Is the Man Who is Tall Happy?
- Hannah McGill
- 23 June 2014
Michel Gondry and Noam Chomsky examine the complexities of self-expression and conversation
Two men with unusual skillsets – a filmmaker whose work incorporates both mathematical precision and handknitted whimsy, and a scientific thinker who is also an impassioned social and political activist – discuss childhood, language, meaning and love in this playful animated interview. Prompted by a clearly nervous Michel Gondry, who has sketched animations over and around footage of the encounters, octogenarian Noam Chomsky links tales of his own upbringing and career history with some of his theories and philosophies, particularly around the subject of language development.
Even Gondry’s biggest fans would probably concede that excessive cutesiness is a constant risk in his universe, and certainly this film is busting out all over with felt-tip drawings and shambly self-deprecation. Of the visual noodling, there is a little too much, although the bulk of it is pretty delightful. The emphasis, however, on moments when Gondry expressed himself poorly or Chomsky misunderstood him isn’t just him playing the little-lo-fi-me card; it ties in with some of the film’s themes about how communication works, and how meaning forms through and beyond language. Gondry effectively visualises the process of trying to understand something, and the frustration of having a conversation swivel off-point. The pauses to recap also help the non-expert among us to keep up with the Chomsky brain. Some of the film’s best and most revealing moments see Gondry trying to get a slightly wary Chomsky to leave his comfort zone of cerebral conjecture and open up about his emotional life.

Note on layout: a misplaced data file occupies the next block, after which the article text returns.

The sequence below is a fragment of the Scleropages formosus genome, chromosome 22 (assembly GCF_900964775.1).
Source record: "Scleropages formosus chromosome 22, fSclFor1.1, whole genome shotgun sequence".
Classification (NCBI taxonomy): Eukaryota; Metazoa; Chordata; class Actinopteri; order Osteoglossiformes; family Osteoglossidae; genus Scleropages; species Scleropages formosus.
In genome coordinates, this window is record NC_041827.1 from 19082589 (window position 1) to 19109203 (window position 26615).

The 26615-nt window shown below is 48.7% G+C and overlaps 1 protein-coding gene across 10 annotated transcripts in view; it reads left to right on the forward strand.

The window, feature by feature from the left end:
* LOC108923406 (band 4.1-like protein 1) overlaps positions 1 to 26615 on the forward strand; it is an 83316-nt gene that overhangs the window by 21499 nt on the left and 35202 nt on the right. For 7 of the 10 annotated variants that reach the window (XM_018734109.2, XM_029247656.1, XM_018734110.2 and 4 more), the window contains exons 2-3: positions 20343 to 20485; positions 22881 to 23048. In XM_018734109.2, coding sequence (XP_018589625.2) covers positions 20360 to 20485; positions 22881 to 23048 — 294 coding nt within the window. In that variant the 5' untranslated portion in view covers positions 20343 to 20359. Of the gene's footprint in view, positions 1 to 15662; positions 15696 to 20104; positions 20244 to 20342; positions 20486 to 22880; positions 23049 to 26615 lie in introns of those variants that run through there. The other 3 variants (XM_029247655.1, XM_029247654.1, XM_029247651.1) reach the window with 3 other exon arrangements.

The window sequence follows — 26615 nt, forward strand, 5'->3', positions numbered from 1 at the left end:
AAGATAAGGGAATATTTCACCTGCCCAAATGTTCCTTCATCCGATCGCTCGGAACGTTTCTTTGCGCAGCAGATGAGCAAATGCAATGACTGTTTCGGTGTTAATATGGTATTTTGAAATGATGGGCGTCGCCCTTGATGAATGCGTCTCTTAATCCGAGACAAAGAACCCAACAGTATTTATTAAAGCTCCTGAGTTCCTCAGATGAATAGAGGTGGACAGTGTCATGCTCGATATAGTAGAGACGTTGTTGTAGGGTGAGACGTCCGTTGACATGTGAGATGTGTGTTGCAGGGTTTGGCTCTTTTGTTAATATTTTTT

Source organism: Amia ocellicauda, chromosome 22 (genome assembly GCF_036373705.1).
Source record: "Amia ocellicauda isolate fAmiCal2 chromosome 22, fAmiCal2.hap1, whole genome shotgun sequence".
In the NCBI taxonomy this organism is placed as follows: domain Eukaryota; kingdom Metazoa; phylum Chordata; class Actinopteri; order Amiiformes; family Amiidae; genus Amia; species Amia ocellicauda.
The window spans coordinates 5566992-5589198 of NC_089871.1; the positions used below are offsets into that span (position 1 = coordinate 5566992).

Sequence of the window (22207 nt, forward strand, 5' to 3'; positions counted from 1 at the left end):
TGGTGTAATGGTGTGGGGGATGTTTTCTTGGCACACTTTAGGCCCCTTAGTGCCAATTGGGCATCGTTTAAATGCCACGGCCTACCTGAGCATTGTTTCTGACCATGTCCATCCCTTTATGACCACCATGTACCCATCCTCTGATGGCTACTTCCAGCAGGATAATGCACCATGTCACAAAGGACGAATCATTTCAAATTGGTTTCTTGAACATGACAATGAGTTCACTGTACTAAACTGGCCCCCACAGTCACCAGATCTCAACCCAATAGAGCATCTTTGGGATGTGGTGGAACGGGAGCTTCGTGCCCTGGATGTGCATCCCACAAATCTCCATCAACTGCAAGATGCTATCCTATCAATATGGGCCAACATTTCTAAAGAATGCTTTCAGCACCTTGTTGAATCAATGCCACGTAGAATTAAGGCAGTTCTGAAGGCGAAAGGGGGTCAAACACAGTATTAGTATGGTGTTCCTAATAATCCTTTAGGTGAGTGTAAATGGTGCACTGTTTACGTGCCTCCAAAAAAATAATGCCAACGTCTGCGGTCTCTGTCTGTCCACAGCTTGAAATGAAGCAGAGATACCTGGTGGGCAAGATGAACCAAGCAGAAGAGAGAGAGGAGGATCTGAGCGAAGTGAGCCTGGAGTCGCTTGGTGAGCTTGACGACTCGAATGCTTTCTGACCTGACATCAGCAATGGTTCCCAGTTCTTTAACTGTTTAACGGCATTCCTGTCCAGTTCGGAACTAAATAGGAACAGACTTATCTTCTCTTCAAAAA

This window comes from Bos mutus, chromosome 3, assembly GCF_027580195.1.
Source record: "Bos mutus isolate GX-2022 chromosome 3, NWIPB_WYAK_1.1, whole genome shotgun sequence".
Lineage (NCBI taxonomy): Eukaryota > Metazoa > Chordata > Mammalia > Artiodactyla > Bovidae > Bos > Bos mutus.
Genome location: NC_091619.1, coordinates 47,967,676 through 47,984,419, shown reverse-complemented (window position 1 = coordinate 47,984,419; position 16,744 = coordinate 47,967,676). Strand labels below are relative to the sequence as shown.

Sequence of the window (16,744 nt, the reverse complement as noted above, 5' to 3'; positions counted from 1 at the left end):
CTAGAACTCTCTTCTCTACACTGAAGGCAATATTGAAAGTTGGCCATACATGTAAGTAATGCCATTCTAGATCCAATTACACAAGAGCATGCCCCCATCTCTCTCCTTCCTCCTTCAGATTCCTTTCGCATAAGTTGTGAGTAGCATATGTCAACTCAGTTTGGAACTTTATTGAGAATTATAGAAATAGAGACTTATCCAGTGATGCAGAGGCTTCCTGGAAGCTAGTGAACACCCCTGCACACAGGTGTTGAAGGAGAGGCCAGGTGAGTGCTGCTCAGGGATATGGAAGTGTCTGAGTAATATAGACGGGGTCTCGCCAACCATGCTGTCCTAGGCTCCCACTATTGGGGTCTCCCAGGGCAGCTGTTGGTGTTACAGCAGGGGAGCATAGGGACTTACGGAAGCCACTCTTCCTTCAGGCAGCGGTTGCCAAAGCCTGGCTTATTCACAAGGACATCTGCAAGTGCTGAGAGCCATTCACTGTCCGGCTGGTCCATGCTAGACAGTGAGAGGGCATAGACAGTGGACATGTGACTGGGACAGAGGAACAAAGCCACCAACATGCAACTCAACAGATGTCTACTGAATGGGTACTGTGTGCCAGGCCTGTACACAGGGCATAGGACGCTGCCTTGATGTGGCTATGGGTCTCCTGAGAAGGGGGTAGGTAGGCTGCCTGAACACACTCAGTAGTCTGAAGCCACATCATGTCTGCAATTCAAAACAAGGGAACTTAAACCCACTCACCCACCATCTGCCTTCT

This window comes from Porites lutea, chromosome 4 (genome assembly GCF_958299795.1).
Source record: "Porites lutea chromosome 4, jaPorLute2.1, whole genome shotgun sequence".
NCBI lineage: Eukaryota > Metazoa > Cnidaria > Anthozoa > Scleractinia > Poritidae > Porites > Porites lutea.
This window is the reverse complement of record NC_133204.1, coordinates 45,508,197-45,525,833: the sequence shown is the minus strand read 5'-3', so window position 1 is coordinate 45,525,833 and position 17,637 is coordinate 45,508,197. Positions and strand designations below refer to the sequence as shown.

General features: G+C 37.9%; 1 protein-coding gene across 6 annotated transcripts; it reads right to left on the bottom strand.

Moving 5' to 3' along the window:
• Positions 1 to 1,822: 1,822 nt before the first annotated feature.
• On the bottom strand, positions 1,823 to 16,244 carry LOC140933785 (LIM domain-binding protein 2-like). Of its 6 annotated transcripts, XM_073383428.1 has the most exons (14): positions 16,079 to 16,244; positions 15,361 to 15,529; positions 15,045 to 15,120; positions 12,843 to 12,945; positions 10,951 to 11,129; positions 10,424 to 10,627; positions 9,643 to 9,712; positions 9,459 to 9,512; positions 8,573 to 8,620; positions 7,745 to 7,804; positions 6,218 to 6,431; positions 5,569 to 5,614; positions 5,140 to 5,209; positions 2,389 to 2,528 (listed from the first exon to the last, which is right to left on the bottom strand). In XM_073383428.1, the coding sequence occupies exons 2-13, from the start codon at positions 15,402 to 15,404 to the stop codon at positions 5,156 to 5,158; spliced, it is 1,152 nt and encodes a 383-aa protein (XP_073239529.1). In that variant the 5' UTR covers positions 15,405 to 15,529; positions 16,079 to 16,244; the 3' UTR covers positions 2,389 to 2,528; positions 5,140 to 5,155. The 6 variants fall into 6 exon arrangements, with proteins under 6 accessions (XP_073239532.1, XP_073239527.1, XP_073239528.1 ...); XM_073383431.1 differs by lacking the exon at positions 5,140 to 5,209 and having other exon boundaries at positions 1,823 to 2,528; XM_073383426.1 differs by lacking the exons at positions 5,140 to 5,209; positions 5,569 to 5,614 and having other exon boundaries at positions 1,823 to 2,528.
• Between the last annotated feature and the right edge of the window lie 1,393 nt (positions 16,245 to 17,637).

The ideas outlined aren’t fully developed; this isn’t that kind of film, though it will prompt further reading in many. Its more direct function is to gently examine the complexities of self-expression and conversation – and to remind us how pleasing it is when major directors allow themselves the time out to pursue little personal preoccupations.